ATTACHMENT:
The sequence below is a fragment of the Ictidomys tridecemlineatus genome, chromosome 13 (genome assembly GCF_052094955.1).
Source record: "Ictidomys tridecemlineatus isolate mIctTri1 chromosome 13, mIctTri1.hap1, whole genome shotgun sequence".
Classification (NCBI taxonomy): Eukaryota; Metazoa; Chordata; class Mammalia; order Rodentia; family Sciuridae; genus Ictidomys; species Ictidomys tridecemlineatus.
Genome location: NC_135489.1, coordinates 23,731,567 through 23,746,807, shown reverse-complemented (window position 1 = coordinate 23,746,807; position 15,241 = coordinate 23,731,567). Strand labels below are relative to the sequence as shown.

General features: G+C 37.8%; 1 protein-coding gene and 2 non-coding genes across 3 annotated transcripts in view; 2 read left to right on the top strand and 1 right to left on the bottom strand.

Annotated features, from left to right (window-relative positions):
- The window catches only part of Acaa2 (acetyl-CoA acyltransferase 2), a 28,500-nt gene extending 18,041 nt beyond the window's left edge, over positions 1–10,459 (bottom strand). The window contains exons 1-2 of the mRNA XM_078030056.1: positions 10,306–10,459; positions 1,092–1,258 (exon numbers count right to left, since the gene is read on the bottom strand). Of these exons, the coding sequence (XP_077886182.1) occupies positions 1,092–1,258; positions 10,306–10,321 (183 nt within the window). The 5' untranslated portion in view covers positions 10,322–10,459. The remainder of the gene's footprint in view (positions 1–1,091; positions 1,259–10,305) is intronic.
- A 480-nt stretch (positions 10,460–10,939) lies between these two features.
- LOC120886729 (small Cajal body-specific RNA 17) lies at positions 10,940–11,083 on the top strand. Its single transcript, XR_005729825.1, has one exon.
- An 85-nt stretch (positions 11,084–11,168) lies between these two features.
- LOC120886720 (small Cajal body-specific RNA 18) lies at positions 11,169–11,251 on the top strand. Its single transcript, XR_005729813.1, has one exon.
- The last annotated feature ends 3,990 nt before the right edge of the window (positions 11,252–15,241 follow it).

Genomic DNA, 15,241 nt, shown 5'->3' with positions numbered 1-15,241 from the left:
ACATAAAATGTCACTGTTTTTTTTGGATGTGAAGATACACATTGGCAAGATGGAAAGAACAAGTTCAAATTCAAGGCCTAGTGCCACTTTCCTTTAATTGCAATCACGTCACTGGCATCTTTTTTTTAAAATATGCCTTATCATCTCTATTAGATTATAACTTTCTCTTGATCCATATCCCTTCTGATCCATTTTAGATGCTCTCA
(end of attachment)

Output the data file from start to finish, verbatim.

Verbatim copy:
The sequence below is a fragment of the Ictidomys tridecemlineatus genome, chromosome 13 (genome assembly GCF_052094955.1).
Source record: "Ictidomys tridecemlineatus isolate mIctTri1 chromosome 13, mIctTri1.hap1, whole genome shotgun sequence".
Classification (NCBI taxonomy): Eukaryota; Metazoa; Chordata; class Mammalia; order Rodentia; family Sciuridae; genus Ictidomys; species Ictidomys tridecemlineatus.
Genome location: NC_135489.1, coordinates 23,731,567 through 23,746,807, shown reverse-complemented (window position 1 = coordinate 23,746,807; position 15,241 = coordinate 23,731,567). Strand labels below are relative to the sequence as shown.

General features: G+C 37.8%; 1 protein-coding gene and 2 non-coding genes across 3 annotated transcripts in view; 2 read left to right on the top strand and 1 right to left on the bottom strand.

Annotated features, from left to right (window-relative positions):
- The window catches only part of Acaa2 (acetyl-CoA acyltransferase 2), a 28,500-nt gene extending 18,041 nt beyond the window's left edge, over positions 1–10,459 (bottom strand). The window contains exons 1-2 of the mRNA XM_078030056.1: positions 10,306–10,459; positions 1,092–1,258 (exon numbers count right to left, since the gene is read on the bottom strand). Of these exons, the coding sequence (XP_077886182.1) occupies positions 1,092–1,258; positions 10,306–10,321 (183 nt within the window). The 5' untranslated portion in view covers positions 10,322–10,459. The remainder of the gene's footprint in view (positions 1–1,091; positions 1,259–10,305) is intronic.
- A 480-nt stretch (positions 10,460–10,939) lies between these two features.
- LOC120886729 (small Cajal body-specific RNA 17) lies at positions 10,940–11,083 on the top strand. Its single transcript, XR_005729825.1, has one exon.
- An 85-nt stretch (positions 11,084–11,168) lies between these two features.
- LOC120886720 (small Cajal body-specific RNA 18) lies at positions 11,169–11,251 on the top strand. Its single transcript, XR_005729813.1, has one exon.
- The last annotated feature ends 3,990 nt before the right edge of the window (positions 11,252–15,241 follow it).

Genomic DNA, 15,241 nt, shown 5'->3' with positions numbered 1-15,241 from the left:
ACATAAAATGTCACTGTTTTTTTTGGATGTGAAGATACACATTGGCAAGATGGAAAGAACAAGTTCAAATTCAAGGCCTAGTGCCACTTTCCTTTAATTGCAATCACGTCACTGGCATCTTTTTTTTAAAATATGCCTTATCATCTCTATTAGATTATAACTTTCTCTTGATCCATATCCCTTCTGATCCATTTTAGATGCTCTCA